We are Homo sapiens. It is easy for us to name ourselves humans, men and women, or people. That happenstance exists only because all other non-Sapiens humans got extinct some time ago. However, that was not always true. If we want to look at history, in which we could equate Homo sapiens and humans, we have to find out when that was untrue.
What to include in History of Mankind?
Otherwise, we would need to include in the history of humanity Neanderthals and many other non-Sapiens humans. Then we could sort it out if we look at the history of all humans since the first appearance of humans on Earth around 2 million years ago.
Everybody Likes Convenience and Comfort
On the other hand, all classifications are up to people. Historians could say that the history of humanity started just 3 or 4 thousand years ago. If you do not believe me, then look at any historic site, book, course, or textbook.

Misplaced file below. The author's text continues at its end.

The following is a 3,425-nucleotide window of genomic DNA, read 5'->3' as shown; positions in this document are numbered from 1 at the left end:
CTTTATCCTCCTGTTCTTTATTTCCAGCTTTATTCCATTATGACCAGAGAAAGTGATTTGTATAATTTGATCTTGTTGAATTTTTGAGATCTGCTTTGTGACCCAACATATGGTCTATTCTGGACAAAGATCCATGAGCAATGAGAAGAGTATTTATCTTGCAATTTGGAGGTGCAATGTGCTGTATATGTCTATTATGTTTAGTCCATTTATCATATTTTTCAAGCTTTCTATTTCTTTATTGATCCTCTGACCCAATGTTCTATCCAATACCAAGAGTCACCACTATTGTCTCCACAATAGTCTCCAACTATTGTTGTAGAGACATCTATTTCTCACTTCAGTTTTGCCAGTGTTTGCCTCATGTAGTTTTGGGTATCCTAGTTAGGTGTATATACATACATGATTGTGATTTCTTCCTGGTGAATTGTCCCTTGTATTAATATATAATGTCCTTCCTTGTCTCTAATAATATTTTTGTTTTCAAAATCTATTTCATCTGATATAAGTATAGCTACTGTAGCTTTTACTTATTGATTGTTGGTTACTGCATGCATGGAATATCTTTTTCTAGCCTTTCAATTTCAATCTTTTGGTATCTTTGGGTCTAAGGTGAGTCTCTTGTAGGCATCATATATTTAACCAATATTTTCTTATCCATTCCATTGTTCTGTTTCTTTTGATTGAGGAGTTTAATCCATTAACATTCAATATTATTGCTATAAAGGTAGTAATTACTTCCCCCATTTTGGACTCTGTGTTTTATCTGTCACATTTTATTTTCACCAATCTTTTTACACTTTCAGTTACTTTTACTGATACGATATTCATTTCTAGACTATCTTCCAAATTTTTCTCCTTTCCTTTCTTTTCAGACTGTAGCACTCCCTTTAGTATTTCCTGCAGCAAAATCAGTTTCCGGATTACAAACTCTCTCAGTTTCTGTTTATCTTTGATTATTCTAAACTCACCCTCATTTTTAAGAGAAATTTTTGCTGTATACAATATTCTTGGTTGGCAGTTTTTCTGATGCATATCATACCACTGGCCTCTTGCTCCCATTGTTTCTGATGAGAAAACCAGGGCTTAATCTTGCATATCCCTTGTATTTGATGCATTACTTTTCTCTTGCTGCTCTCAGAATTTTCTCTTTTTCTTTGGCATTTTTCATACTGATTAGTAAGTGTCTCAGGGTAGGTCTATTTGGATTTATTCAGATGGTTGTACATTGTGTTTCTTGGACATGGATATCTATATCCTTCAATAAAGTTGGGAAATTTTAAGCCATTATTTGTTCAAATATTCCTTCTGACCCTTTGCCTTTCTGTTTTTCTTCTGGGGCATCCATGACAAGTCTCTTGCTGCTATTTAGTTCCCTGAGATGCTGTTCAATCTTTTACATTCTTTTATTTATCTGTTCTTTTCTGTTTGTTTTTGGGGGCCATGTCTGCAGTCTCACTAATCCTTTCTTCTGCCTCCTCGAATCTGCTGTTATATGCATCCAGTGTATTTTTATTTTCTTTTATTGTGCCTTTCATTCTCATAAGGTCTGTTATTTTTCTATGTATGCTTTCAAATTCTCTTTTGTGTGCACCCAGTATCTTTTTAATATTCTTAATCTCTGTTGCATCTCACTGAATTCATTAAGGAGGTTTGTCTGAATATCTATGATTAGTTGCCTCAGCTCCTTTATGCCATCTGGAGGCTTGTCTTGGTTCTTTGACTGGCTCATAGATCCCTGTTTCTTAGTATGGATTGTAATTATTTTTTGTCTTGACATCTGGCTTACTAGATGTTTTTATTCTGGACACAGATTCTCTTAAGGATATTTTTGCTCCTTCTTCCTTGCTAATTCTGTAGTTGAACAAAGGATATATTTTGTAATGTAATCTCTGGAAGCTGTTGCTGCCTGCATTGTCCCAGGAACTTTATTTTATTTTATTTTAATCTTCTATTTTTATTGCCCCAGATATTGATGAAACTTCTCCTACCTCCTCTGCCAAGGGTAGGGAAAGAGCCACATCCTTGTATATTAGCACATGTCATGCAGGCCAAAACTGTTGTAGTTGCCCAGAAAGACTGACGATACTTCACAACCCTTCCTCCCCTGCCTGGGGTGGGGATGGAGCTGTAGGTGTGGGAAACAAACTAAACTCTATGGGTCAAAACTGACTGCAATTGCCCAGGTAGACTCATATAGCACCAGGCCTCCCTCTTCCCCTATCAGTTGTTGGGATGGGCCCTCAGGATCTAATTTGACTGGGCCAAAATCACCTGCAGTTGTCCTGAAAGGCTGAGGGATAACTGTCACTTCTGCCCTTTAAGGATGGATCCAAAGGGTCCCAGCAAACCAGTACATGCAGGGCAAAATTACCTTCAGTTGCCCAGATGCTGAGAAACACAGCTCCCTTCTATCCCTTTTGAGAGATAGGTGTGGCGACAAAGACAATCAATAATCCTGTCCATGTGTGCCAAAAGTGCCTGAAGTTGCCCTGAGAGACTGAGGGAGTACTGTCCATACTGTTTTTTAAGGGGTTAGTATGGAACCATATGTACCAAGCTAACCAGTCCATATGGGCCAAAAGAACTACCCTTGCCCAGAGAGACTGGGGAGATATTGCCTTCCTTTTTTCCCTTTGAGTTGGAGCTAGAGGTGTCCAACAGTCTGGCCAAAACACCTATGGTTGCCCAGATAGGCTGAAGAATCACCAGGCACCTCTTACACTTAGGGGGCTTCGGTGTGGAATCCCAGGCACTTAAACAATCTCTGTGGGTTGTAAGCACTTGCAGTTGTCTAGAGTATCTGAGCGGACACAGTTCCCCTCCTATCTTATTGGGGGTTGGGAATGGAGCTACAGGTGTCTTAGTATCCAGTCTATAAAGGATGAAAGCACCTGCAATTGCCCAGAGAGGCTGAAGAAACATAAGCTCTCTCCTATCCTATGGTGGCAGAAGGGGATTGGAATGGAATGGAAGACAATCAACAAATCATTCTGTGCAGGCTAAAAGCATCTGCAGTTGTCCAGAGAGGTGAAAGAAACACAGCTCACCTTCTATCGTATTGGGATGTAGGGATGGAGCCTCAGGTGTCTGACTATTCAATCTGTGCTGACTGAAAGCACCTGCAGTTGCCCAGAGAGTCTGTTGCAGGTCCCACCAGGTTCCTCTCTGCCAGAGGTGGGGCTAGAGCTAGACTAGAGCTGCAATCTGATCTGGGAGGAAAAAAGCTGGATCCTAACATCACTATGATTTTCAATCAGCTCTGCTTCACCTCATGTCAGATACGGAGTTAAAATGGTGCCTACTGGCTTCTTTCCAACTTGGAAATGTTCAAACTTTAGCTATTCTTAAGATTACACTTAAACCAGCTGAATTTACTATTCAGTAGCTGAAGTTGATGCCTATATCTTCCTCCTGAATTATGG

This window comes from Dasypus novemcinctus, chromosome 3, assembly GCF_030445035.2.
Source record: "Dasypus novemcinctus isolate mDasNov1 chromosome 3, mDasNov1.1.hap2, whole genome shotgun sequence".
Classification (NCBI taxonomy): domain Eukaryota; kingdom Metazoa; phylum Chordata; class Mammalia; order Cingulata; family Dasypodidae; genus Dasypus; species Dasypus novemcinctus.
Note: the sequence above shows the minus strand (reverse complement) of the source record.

Everybody will tell you that the history of humanity started around 5,150 years ago. Of course, not the same wording would be used. The phrase would be like this. The history of mankind is a recorded history. In other words, our history began only when humanity invented writing.
Different sources pointed to slightly different dates of a first known writings. An ‘Archaeology’, a publication of the Archaeological Society of America, and comprehensive ‘The Oxford Companion to Archaeology’ dates the first writing at 3200 BC – 3100 BC. The average of those two dates would be 3150 BC plus minus 50 years. In other words, according to conventional wisdom, a history of humanity began at 3150 BC. Counting from nowadays, in 2020, that was approximately 5,130 years ago.
First writing was recorded in Mesopotamia in clay tablets. Below is an image of much later written record, which was done in 2600 BC.
No doubt, the invention of writing was a breakthrough event in the history of humanity. What about the time when humans managed to get control over fire? What about the date when people invented the wheel? There were a lot of important breakthrough events in the history of humanity. Yet, mankind settled on a notion that its history began with a first writing. We could read and hear this over and over.
Do Not Stop Questioning